as middle class. Thanks to her 20% discount and her uncanny understanding of children's
needs, she defiantly provided us with some of the more affordable requisites for
membership in the Suburban Clubwhile teaching my dad a thing or two about the
fundamentals of human psychology. Nevertheless, at a very early age, I had an
advanced and quite painful understanding of the importance of money in our society.
As a teenager my deepest ambition was to act on the stage, but I quickly abandoned
it, realizing that the work was not stable enough for my tastes. Once out of college
I opted for a career I felt would better coincide with my political beliefs but
still provide a surefire paycheck every month. That "stable" profession was college
teaching. It was 1979. One hitch in the grand plan to marry ideals to economics
was that I detested graduate school. Another was that the job market for teaching
was closing fast. This only highlighted the absurdity of my slaving away in grad
school and the fawning acquiescence of my fellow students to the faculty.
I decided to try other careers for a while, which resulted in a 16-month stint
as a temporary word processor and a near nervous breakdown. No matter what the
job situation I would leave at 5 p.m. fuming at my dumb-shit bosses, who bolstered
their feeble egos by generating a feverish pace of work; a pace which, I soon
realized, masked the work's meaninglessness. This was also about the time I started
reading Processed World, which awoke me to the fact that wage labor was a no-win
situation. Whether word processing for the law firm or thought processing for
the university, the employee always loses, financially, psychologically, and emotionally.
It also became clear that any kind of career whatever under capitalism was a sham-and
especially so in the 1980s. Professionalization, I realized, was nothing more
than a tremendous ruse to get a swollen baby-boom generation to compete harder
than its parents for fewer jobs while feeling more important.
Yet, I returned to graduate school, more bitter and suspicious, but still tethered
to my longings for security. What mostly got me through three more years was my
enjoyment of, and devotion to, assistant teaching, to the exchange between student
and teacher. I learned to ignore the higher-ups and do my own thing in the classroom.
What also helped me through was my decision to chuck academia and start teaching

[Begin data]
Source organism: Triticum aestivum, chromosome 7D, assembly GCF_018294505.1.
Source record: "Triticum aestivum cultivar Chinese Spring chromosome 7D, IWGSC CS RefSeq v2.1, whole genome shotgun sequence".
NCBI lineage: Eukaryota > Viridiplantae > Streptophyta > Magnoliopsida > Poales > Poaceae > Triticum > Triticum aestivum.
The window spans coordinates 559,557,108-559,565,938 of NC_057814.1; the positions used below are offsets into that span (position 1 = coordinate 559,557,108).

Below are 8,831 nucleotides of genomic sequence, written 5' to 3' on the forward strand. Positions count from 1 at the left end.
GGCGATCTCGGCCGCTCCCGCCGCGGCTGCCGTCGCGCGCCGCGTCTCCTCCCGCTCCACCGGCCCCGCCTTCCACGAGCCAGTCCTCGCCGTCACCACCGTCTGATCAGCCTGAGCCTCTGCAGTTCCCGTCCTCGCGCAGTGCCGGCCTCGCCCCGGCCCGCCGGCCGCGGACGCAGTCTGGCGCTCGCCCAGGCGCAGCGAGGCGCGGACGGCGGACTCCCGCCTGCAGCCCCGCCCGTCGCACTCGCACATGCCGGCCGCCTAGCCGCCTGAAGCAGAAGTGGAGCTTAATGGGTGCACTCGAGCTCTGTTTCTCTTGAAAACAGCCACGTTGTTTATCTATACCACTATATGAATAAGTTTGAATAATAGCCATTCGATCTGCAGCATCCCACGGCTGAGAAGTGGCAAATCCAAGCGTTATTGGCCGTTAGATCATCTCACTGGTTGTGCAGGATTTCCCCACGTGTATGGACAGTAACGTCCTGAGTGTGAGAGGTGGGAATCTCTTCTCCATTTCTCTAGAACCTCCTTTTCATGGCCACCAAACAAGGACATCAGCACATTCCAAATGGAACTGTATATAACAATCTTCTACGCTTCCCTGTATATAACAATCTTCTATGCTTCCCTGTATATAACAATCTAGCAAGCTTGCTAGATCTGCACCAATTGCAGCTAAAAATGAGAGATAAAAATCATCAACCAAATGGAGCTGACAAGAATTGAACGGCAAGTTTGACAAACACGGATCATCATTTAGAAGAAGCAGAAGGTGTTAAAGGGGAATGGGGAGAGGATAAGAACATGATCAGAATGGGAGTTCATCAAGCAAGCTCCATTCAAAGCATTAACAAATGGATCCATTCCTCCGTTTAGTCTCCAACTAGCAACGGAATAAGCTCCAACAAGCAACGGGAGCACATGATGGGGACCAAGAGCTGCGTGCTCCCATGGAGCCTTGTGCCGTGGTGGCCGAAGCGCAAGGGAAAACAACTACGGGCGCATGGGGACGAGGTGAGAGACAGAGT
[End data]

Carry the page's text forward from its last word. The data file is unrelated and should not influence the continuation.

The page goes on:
in the community colleges, which I now do part-time. I've come full circleI'm
a teaching temp. I get hired and fired at the whim of the administration, my pay
is ridiculously low, I have no benefits and no perks, and there are no full-time
jobs to be had.
If this were a few years ago, I'd probably walk out of this situation in a huff.
But now I am very carefully planning my ascent up the pyramid into full-time,
permanent status, with its insurance benefits, pension plans, and the rest of
the perks that buy off the average worker. I know that, as usual, I'll come to
resent full-time workthe same early hours, the same commute, the same four walls,
the same people, the same surrender of my Self to the institution despite my
appreciation of the students. But right now it seems worth it.
In part, this is because my now-retired parents live off meager social security
benefits, and my first-generation instinct is to help them. The other part comes
from the me-generation instinct, which warns against getting myself into their
situation when I'm old. I also realize that I would like to have kids and I sure
as hell don't want them to inherit my money anxiety. In other words, I am facing
adulthood and doing what I think is best.
Do I worry I'll sell out one day and become "too bourgeois"? Not really. Although
I've come to recognize and accept my desire for security, I am well aware that
it can't truly be fulfilled in corporate America. In reality, the stability of
middle-class life is very tenuous. Any serious illness, accident or layoff has
disastrous implications for people increasingly denied social services by the
state and lacking an extended-family support network to fall back on.
Without any guarantee of financial support should fate be unkind, Americans cling
to products of capitalism which symbolize security. They collect "things" as padding,
little realizing that the social structure creates the insecurity they run from.
Which brings me to my final point: I think that radicals who have consciously
embraced marginality have mistakenly tended to scorn working people's desire for
security, creating an artificial barrier more detrimental than useful. These artists,
intellectuals and outcasts choose to remain apart and above, married to a life
of self-denial and struggle in the best Christian tradition. Such people view
anything short of such sacrifice as "selling out.''
I desire the life that middle-class status affords: family, pleasure, freedom
from money anxiety. I'd be lying if I didn't admit it. I also think it's foolish
to pretend that anyone who has struggled or suffered in his/her life doesn't want
that. Just ask any recent immigrant slaving for minimum wage in a sweatshop, as
both my grandmothers did. Or ask me. I hate capitalism and wage slavery, and probably
always will. But for now, you can sign me, an American For Hire.
by Michelle L.P.